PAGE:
A student-organized anti-hate rally held Tuesday at the University Student Commons Plaza drew a crowd of about 350 in the name of diversity and to take a stand against discrimination and hate.
Students from Jewish Greek letter organizations Alpha Epsilon Pi and Alpha Epsilon Phi and VCU Hillel were joined by representatives from the Richmond Organization for Sexual Minority Youth, the Virginia Center for Inclusive Communities, Virginia State University and local spiritual leaders such as Rev. Jean Pupke, who spoke at the event.
Tim Reed, the director of student commons activities, said Jon Bridge, the president of AEPi, Melanie Phillips, a representative from AEPhi, and Sarah Sonies, the president of VCU Hillel, came to him last week to organize a counter rally after they learned members from an anti-gay church would be protesting in several locations around the city on Tuesday.
Members from the Westboro Baptist Church, located in Topeka, Kan., protested outside of the Virginia Holocaust Museum, the Weinstein Jewish Community Center and Hermitage High School Tuesday. Other counter protests were held at those locations.
Liz Canfield, a women’s studies department instructor, attended the rally and said she heard about it from Facebook and her students.
“A while back, it came to my attention that WBC would be hitting the road again, and might stop by Richmond, and almost immediately, folks started to organize counter-protests and rallies,” Canfield stated in an e-mail.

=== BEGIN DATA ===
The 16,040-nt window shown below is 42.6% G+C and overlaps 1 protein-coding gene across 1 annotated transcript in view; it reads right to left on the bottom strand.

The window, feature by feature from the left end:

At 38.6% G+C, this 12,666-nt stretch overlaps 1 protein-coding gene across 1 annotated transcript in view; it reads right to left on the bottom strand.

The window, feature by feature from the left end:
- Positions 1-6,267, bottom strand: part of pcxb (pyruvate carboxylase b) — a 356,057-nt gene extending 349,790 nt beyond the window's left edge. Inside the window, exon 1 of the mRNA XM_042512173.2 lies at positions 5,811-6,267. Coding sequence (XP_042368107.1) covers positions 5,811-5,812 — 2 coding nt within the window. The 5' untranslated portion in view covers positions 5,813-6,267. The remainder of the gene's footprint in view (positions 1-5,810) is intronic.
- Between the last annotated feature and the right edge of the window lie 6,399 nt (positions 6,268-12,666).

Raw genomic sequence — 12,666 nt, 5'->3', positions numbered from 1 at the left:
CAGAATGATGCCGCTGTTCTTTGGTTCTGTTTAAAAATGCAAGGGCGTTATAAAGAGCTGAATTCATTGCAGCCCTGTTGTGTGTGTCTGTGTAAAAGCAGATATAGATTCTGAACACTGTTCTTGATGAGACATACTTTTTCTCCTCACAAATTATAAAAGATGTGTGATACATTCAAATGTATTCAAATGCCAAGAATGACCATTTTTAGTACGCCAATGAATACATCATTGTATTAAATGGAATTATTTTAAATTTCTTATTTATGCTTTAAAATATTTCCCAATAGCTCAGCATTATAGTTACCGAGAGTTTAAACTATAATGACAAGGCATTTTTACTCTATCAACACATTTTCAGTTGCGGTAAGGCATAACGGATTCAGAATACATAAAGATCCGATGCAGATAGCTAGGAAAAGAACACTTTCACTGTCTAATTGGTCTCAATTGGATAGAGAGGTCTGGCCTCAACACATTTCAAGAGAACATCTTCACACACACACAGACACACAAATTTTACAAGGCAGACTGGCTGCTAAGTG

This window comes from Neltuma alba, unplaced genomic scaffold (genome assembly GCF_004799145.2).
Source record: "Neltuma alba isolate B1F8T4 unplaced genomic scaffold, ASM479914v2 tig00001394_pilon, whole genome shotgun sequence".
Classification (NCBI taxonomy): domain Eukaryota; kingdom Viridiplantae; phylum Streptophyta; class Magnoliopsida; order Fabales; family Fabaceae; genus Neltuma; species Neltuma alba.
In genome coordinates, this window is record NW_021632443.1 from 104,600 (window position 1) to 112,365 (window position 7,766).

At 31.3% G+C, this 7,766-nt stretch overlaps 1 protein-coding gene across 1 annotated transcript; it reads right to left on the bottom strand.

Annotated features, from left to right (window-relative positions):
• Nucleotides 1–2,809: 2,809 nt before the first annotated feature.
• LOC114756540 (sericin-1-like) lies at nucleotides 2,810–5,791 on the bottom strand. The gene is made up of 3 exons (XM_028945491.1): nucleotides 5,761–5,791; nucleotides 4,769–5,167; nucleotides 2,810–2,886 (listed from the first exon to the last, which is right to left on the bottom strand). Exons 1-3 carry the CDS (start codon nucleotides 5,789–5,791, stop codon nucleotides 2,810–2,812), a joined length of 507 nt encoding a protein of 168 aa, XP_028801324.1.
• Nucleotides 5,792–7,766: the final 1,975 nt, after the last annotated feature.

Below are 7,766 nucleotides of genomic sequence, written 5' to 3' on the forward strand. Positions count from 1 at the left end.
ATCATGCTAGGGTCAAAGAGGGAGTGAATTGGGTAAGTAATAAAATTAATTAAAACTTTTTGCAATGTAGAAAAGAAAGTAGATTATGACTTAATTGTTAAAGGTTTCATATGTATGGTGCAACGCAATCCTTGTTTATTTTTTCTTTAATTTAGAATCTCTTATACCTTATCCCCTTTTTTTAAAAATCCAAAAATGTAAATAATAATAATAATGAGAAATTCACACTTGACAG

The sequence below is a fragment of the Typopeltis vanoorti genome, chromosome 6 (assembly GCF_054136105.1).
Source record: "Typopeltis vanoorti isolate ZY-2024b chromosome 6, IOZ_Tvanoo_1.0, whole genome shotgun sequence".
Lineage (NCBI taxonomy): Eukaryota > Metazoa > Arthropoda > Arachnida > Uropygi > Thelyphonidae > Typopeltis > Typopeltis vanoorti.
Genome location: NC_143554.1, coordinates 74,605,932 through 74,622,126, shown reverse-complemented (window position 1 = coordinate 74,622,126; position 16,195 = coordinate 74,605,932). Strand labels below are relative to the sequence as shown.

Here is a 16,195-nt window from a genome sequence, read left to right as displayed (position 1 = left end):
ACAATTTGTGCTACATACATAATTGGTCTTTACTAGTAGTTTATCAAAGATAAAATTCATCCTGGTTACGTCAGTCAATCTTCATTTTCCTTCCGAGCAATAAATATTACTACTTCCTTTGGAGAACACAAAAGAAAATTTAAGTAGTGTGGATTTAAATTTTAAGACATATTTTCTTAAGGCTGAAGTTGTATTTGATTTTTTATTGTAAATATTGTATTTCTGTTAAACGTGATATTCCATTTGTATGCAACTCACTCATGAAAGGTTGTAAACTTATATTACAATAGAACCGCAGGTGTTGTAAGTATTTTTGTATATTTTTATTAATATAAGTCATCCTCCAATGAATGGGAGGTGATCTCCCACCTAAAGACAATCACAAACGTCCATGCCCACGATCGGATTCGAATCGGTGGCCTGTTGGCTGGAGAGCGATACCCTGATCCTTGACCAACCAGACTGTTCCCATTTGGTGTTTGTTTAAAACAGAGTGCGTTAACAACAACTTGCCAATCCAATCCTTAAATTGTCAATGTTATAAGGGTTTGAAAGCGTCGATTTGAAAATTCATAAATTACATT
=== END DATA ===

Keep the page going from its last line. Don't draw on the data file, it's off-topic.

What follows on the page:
Canfield said she was touched by remarks made by Renee Hill, a professor at Virginia State University’s Institute for the Study of Race Relations who spoke at the rally. Hill’s speech emphasized the need to stop the spread of hatred throughout the world—even the hatred counter demonstrators might have toward Westboro Baptist Church leader Fred Phelps.
“Whatever your religious beliefs, I like the idea that everyone, even Fred Phelps, is loved and chosen,” Hill said. “You are in charge. You can choose to let someone make you hate them or you can recognize that they are loved and chosen.”
KB Levin, the Hillel of Richmond director, worked with the students to organize the rally.
“It was a beautiful showing of really incredible, diverse people coming together with messages of love in our campus community,” Levin said. “I thought the students did an incredible job and showed such maturity on their part in the way they were able to get the crowd out there, and every one of their speeches was just great.”
Bridge, a health and physical education major, helped contact the participating groups and said the counterdemonstration was “definitely” a success.
“The rally showed that hate won’t be accepted at VCU,” Bridge said. “VCU is a place where diversity is what makes us function.”
Phillips, a sociology major, said the rally made others aware of where VCU stands and what those at the university support.
“It was important to show the community as a whole that VCU stands together against hate, that we are a very inclusive community,” Phillips said.
Reed said rallies like Tuesday’s fit into the university’s goals to be “an open forum for differing opinions.”
“This is just a good example of students coming together, drawing a crowd and really doing what a university is about, which is educate people,” Reed said.